In the class the program was designed for, students spoke a wide variety of languages. The new lessons took into account the students’ individual needs and a scientific approach to language prevented the idea that English is right and other languages wrong from entering into the classroom. Using linguistics, students’ home languages became classroom material and were validated for their particular characteristics and commonalities. This is a far cry from certain ESL programs that teach English from an English-only viewpoint to students for whom the language is foreign and, perhaps, inaccessible. In this classroom, bilingualism is touted as an asset because this is the belief of linguists. Hopefully, this program will spread, giving other ESL teachers the training necessary to utilize such a curriculum.
|The ESL program at Malden High School teaches Linguistics.|
It is difficult to say how much language ideologies have changed in the 21st century. While certain evidence suggests that language is not a priority (in fact, less of a priority than it has been in the past), other recent news has hinted at a change in our views on multilingualism and the treatment of ESL students. The readings from linguists and other language scholars have analyzed the positive effects of the acknowledgement and validation of students’ first languages and the downsides of English-only policies. What has changed to allow for greater acceptance of other languages if such an acceptance has indeed taken place?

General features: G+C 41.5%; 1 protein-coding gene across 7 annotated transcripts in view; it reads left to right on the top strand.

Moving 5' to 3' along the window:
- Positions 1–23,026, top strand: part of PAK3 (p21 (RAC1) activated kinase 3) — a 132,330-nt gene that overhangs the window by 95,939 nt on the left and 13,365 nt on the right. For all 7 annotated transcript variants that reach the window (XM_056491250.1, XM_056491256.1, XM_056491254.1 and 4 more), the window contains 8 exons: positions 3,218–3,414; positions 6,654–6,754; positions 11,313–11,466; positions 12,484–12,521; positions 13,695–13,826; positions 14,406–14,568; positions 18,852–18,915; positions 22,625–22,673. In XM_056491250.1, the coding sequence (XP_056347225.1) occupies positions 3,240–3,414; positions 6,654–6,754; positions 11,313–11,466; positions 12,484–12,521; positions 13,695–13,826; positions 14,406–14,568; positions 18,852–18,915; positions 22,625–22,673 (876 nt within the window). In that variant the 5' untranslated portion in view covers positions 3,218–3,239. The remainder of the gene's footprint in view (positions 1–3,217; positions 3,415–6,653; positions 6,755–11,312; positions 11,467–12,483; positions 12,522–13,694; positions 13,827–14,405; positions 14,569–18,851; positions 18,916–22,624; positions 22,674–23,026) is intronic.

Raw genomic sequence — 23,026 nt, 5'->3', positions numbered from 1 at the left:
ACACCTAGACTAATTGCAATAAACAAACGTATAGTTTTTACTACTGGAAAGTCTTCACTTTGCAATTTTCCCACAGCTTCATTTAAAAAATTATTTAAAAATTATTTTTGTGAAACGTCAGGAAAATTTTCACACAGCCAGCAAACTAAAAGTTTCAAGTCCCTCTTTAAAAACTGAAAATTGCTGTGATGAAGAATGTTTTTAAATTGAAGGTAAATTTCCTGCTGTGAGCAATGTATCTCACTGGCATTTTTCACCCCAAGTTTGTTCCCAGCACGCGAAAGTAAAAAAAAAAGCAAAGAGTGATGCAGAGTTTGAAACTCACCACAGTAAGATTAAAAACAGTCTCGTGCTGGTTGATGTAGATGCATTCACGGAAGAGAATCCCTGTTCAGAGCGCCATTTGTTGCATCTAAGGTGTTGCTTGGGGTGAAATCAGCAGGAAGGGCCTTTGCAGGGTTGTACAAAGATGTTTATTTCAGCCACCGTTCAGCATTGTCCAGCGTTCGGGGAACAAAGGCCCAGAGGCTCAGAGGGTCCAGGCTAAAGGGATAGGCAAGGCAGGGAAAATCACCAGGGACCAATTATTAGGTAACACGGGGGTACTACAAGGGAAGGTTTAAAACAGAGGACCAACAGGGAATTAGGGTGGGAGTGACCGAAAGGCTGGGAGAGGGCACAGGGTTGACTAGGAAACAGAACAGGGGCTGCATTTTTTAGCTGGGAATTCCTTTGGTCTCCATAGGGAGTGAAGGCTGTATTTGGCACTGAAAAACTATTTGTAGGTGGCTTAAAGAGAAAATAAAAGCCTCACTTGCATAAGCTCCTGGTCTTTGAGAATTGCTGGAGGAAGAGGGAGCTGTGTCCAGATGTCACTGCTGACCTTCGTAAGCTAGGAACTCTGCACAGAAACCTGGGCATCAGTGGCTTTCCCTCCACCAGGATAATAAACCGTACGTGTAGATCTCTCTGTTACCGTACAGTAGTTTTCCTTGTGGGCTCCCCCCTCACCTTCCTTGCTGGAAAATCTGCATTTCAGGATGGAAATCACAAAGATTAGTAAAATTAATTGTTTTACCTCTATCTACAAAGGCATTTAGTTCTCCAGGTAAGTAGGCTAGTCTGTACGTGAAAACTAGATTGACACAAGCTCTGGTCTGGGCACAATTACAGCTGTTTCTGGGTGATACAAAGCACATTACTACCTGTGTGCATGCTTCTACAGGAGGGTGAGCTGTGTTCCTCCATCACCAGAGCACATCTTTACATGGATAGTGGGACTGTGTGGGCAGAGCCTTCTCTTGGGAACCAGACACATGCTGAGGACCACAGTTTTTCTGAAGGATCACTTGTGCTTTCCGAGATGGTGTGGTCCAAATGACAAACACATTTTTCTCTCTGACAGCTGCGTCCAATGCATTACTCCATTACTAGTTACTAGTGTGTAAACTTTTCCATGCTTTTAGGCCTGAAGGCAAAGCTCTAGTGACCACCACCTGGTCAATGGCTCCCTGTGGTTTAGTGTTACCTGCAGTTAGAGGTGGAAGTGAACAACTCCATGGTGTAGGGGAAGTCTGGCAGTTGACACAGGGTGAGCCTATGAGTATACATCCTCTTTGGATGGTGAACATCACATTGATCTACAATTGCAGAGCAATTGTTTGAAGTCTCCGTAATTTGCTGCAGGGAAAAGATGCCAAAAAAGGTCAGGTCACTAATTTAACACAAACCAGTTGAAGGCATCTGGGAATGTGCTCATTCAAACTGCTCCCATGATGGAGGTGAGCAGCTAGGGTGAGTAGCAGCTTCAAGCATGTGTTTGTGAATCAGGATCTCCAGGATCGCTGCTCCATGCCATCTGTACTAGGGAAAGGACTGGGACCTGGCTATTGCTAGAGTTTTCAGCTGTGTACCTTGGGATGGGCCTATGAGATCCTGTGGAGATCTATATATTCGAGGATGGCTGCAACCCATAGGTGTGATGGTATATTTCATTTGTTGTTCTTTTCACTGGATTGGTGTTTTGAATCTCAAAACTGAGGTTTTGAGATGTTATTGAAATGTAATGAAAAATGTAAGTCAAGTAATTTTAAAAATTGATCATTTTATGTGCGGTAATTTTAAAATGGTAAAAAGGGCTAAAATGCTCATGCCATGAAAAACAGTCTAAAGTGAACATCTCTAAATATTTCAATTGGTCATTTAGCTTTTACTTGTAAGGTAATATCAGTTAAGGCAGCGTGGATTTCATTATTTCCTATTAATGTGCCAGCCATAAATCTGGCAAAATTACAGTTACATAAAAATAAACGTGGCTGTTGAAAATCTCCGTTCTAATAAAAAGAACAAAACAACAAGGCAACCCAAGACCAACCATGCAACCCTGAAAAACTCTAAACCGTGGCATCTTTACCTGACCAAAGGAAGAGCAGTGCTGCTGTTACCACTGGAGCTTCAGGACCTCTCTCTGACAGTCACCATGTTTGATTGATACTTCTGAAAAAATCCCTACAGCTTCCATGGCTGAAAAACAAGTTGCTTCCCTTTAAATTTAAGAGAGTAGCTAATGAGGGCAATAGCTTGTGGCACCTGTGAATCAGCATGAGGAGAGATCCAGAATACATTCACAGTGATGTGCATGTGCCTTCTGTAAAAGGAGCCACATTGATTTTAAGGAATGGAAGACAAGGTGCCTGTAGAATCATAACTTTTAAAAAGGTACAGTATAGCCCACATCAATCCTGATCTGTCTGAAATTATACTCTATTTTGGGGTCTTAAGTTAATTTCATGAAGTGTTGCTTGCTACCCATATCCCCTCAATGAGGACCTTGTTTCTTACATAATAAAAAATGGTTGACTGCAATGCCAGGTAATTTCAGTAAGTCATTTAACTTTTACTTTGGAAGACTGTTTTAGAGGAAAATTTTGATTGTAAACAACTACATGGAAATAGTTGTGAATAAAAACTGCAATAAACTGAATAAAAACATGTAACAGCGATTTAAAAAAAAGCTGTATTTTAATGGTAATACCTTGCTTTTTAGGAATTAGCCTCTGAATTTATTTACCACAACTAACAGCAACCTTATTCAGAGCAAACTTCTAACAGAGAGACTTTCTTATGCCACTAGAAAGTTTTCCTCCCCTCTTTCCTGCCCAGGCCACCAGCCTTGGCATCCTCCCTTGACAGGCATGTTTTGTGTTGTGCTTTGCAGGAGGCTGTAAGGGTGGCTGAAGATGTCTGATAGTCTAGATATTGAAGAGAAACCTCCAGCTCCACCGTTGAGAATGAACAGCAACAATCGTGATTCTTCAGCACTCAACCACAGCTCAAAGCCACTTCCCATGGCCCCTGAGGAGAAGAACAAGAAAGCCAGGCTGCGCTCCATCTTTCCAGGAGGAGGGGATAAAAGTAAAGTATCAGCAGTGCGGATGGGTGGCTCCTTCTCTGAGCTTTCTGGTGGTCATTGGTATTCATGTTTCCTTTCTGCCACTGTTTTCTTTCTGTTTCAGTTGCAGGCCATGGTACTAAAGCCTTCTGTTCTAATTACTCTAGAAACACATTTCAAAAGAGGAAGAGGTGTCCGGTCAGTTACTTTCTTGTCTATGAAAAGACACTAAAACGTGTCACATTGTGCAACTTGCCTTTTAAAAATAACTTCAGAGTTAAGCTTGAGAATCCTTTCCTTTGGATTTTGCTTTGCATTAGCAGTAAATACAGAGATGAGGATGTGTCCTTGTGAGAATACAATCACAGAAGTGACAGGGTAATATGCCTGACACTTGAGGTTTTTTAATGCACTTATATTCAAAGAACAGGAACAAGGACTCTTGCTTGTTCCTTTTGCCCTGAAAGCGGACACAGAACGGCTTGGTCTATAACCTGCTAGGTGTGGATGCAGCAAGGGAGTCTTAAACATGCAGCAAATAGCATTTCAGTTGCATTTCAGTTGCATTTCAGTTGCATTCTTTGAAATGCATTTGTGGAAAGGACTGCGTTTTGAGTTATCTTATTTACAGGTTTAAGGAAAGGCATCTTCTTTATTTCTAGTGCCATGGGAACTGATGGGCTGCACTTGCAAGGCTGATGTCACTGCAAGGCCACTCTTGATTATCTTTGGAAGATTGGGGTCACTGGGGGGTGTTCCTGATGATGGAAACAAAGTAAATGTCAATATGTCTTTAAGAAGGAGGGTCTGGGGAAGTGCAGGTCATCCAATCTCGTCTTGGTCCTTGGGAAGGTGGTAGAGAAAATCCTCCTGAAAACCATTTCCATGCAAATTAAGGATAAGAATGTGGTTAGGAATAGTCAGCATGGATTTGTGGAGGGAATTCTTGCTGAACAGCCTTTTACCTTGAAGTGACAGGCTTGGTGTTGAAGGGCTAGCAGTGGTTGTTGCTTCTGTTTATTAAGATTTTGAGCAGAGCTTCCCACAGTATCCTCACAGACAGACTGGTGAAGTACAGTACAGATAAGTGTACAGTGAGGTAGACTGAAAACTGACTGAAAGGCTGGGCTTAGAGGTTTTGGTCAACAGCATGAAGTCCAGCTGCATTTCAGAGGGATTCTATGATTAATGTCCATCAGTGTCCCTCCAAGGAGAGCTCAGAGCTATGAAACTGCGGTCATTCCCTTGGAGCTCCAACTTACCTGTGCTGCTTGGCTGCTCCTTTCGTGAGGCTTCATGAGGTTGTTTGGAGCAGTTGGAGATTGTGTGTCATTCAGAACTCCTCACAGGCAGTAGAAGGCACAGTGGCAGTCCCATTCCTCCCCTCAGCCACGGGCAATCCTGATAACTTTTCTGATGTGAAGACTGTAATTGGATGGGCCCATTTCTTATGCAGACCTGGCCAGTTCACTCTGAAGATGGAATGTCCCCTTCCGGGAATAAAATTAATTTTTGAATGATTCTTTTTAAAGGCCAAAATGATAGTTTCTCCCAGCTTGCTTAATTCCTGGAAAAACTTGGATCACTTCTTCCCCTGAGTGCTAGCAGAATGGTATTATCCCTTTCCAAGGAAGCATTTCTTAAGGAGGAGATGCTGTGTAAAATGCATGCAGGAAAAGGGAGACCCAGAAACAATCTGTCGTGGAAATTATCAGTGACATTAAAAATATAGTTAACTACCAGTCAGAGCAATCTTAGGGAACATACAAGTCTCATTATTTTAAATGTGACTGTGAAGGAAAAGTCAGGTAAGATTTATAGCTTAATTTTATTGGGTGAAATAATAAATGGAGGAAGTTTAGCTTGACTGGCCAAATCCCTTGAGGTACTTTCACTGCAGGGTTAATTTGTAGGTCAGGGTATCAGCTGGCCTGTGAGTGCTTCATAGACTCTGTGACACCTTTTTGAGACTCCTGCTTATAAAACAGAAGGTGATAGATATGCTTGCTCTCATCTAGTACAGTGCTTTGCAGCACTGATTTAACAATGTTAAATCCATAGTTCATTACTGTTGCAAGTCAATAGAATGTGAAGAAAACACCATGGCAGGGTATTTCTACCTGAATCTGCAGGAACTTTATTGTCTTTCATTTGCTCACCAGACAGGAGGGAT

It could be said that bilingualism is seen as a skill, but a skill placed on the low end of priority lists by policy makers. While there has been a shift in the recognition of the usefulness of speaking multiple languages on the part of the public, it is not enough of a priority when budget cuts force scrimping on certain programs. The disparity in the availability of languages in public versus private schools and the higher instances of language instruction in wealthier and metropolitan areas is evidence of this, as is the popularity of nannies who speak languages other than English, a trend described in this New York Times article.
|A chart based on the Center for Applied Linguistics survey data|
It seems that the American public has become more aware of the benefits of multilingualism. One would hope that it is only a matter of time before policymakers follow suit so that fewer students will experience the loss of self that Rodriguez did living in a society supporting English only education.